Characterization of Air Pollutant and Greenhouse Gas Emissions from Energy Use and Energy Production Processes in United States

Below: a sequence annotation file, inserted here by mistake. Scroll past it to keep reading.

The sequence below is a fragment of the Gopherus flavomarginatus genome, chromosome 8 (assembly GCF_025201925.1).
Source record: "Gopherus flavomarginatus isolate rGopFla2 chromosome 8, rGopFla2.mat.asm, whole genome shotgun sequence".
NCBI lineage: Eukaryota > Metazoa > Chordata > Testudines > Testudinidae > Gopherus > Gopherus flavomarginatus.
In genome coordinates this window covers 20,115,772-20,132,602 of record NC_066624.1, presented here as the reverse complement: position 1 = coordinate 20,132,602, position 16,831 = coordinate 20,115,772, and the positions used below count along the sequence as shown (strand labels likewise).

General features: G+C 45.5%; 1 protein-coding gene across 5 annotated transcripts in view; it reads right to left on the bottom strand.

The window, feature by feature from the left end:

Air pollutants and greenhouse gases are two groups of important trace components in the earth’s atmosphere that can affect local air quality, be detrimental to the human health and ecosystem, and cause climate change. Human activities, especially the energy use and energy production processes, are responsible for a significant share of air pollutants and greenhouse gases in the atmosphere. In this work, I specifically focused on characterizing air pollutants and greenhouse gas emissions from the on-road gasoline and diesel vehicles, which is an important energy use process that largely contributes to the urban air pollutions, and from the natural gas production systems, which is a major energy production process that has increased dramatically in recent years and is expected to have a long-lasting impact in the future. We conducted multi-seasonal measurements in the Fort Pitt Tunnel in Pittsburgh, PA to update the on-road vehicle emission factors, to measure the size distribution of vehicle emitted particulate matter (PM), and to quantify the volatility distributions of the vehicle emitter primary organic aerosol (POA). We also conducted mobile measurements in the Denver-Julesburg Basin, the Uintah Basin, and the Marcellus Shale to quantify facility-level VOC emission from natural gas production facilities, and I constructed a gridded (0.1° × 0.1°) methane emission inventory of natural gas production and distribution over the contiguous US. I found that the stricter emission standards were effective on regulating NOx and PM emissions of diesel vehicles and the NOx, CO and organic carbon (OC) emissions of gasoline vehicles, while the elemental carbon (EC) emissions of gasoline vehicles did not change too much over the past three decades. Vehicle-emitted particles may be largely externally mixed, and a large fraction of vehicle-emitted particles may be purely composed of volatile component. Vehicle-emitted smaller particles (10– 60 nm) are dominantly (over 75%) composed of volatile component. The size-resolved particles and particles emission factors for both gasoline and diesel vehicles are also reported in this work. I also found that the POA volatility distribution measured in the dynamometer studies can be applied to describe gas-particle partitioning of ambient POA emissions. The POA volatility distribution measured in the tunnel does not have significant diurnal or seasonal variations, which indicate that a single volatility distribution is adequate to describe the gas-particle partitioning of vehicle emitted POA in the urban environment. The facility-level VOC emission rates measured at gas production facilities in all three gas production fields are highly variable and cross a range of ~2-3 order of magnitudes. It suggests that a single VOC emission profile may not be able to characterize VOC emissions from all natural gas production facilities. My gridded methane emission inventory over the contiguous US show higher methane emissions over major natural gas production fields compared with the Environmental Protection Agency Inventory of US Greenhouse Gas Emission and Sinks (EPA GHGI) and the Emission Database for Global Atmospheric Research, version 4.2 (Edgar v4.2). The total methane emissions of the natural gas production and distribution sector estimated by my inventory are 74% and 20% higher than the Edgar v4.2 and EPA GHGI, respectively. I also run the GEOS-Chem methane simulation with my inventory and EPA GHGI and compare with the GOSAT satellite data, and results show that my inventory can improve the model and satellite comparison, but the improvement is very limited. The size-resolved emission factors of vehicle emitted particles and POA volatility distribution reported in this work can be applied by the chemical transport models to better quantify the contribution of vehicle emissions to the PM in the atmosphere. Since our measurement of VOC emissions of natural gas production facilities were conducted before EPA started to regulate VOC emissions from the O&NG production facilities in 2016, the facility-level VOC emission rates reported in this work can serve as the basis for future studies to test the effectiveness of the regulatory policies. The spatially resolved methane emission inventory of natural gas production and distribution constructed in this work can be applied to update the current default methane emission inventory of GEOS-Chem, and the updated methane emission inventory can be used as a better a priori emission field for top-down studies that inversely estimate methane emissions from atmospheric methane observation.